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Free Trade Agreements as Protectionist Devices: Rules of Origin

  • Anne O. Krueger
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    In this paper it is argued that there is an important protectionist bias inherent in free trade agreements which is not present in custom unions. In any customs union or free trade agreement, one of the critical issues concerns "rules of origin." In a free trade agreement rules of origin have an important function because, without one, each imported commodity would enter through the country with the lowest tariff on each commodity. The criterion for duty-free treatment is important in determining the economic effects of the rule of origin. It is shown that rules of origin in fact extend the protection accorded by each country to producers in other free trade agreement member countries. As such, rules of origin can constitute a source of bias toward economic inefficiency in free trade agreements in a way they cannot do with customs unions.

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    File URL: http://www.nber.org/papers/w4352.pdf
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    Paper provided by National Bureau of Economic Research, Inc in its series NBER Working Papers with number 4352.

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    Date of creation: Apr 1993
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    Publication status: Published as "Free Trade Agreements Versus Customs Unions", Journal of Development Economics, Vol. 54, no. 1 (October 1997): 169-187.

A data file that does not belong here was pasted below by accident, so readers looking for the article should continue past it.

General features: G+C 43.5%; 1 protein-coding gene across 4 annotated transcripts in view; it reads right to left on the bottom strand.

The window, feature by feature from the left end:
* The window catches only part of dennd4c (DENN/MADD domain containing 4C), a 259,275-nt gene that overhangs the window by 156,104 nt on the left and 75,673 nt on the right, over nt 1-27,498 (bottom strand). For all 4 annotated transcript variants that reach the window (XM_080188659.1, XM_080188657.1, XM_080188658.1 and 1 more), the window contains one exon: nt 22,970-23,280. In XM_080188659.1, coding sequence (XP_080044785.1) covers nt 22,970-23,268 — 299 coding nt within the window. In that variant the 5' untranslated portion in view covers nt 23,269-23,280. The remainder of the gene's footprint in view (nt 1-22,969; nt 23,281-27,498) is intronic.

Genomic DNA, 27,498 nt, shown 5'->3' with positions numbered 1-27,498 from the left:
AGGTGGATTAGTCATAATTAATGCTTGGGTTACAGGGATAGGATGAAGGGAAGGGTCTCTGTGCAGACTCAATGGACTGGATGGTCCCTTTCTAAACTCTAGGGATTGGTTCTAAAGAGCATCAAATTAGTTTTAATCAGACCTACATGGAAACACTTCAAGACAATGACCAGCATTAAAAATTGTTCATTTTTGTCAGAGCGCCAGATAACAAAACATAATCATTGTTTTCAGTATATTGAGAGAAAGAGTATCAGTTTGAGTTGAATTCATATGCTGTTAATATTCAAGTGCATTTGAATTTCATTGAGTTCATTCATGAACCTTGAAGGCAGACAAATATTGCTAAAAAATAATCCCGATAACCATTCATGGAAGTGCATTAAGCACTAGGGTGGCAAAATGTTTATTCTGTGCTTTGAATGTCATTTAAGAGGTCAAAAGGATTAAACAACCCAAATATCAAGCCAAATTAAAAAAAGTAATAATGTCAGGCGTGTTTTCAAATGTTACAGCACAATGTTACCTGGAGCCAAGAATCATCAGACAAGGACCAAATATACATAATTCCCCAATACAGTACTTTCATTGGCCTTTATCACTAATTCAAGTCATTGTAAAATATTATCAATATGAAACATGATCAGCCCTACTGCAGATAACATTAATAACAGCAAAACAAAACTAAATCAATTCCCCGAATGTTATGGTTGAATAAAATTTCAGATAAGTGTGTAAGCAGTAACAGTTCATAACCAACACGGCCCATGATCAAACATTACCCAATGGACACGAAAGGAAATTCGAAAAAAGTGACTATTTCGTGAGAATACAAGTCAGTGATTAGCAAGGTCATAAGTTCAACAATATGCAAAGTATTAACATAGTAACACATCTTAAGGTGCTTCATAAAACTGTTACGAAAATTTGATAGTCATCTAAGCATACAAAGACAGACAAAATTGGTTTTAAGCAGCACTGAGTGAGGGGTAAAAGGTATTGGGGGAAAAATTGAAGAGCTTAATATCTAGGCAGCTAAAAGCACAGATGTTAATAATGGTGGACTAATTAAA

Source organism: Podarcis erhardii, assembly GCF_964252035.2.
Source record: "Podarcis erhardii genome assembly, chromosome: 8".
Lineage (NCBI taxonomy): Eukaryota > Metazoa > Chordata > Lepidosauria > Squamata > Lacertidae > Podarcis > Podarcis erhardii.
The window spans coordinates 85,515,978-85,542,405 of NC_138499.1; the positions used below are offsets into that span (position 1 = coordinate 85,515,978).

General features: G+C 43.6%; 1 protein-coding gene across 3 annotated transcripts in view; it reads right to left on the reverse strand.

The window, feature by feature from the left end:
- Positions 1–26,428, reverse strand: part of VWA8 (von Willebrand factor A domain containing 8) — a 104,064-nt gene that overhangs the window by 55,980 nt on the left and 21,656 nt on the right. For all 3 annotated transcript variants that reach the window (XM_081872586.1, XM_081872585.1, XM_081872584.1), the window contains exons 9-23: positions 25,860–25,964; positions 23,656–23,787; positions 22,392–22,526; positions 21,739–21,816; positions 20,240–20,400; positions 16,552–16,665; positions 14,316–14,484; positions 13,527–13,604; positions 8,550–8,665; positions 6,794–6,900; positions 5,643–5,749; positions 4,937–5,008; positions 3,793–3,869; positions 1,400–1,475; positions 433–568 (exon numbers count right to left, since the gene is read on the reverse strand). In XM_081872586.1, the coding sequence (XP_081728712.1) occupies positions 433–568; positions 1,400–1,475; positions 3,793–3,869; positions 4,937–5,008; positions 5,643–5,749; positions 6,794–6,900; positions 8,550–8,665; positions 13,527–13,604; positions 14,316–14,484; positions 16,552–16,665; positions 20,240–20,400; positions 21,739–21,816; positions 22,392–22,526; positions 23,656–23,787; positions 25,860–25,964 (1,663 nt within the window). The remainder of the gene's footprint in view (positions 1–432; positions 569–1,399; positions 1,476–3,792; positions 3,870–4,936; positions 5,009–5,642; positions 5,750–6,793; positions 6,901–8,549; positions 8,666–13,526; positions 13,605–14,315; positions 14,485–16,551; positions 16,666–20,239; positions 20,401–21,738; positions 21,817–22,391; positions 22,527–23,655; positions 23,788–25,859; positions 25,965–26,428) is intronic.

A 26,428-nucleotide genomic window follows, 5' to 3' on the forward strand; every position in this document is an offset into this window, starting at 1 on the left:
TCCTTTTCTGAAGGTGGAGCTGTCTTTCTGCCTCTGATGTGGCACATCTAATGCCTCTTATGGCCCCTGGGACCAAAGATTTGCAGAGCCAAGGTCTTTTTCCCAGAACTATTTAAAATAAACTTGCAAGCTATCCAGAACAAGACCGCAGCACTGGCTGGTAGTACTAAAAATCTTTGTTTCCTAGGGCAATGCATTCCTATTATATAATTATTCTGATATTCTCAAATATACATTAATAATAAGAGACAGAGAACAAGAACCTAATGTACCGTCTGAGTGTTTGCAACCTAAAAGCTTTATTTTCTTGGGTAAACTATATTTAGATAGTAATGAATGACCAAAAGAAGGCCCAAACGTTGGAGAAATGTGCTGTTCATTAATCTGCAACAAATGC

Handle: RePEc:nbr:nberwo:4352
    Note: ITI
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    1. Grossman, Gene M, 1981. "The Theory of Domestic Content Protection and Content Preference," The Quarterly Journal of Economics, MIT Press, vol. 96(4), pages 583-603, November.
    2. Hoekman, Bernard M. & Leidy, Michael P., 1992. "Cascading contingent protection," European Economic Review, Elsevier, vol. 36(4), pages 883-892, May.
    3. Lawrence H. Summers, 1991. "Regionalism and the world trading system," Proceedings - Economic Policy Symposium - Jackson Hole, Federal Reserve Bank of Kansas City, pages 295-301.
    4. Kemp, Murray C. & Wan, Henry Jr., 1976. "An elementary proposition concerning the formation of customs unions," Journal of International Economics, Elsevier, vol. 6(1), pages 95-97, February.
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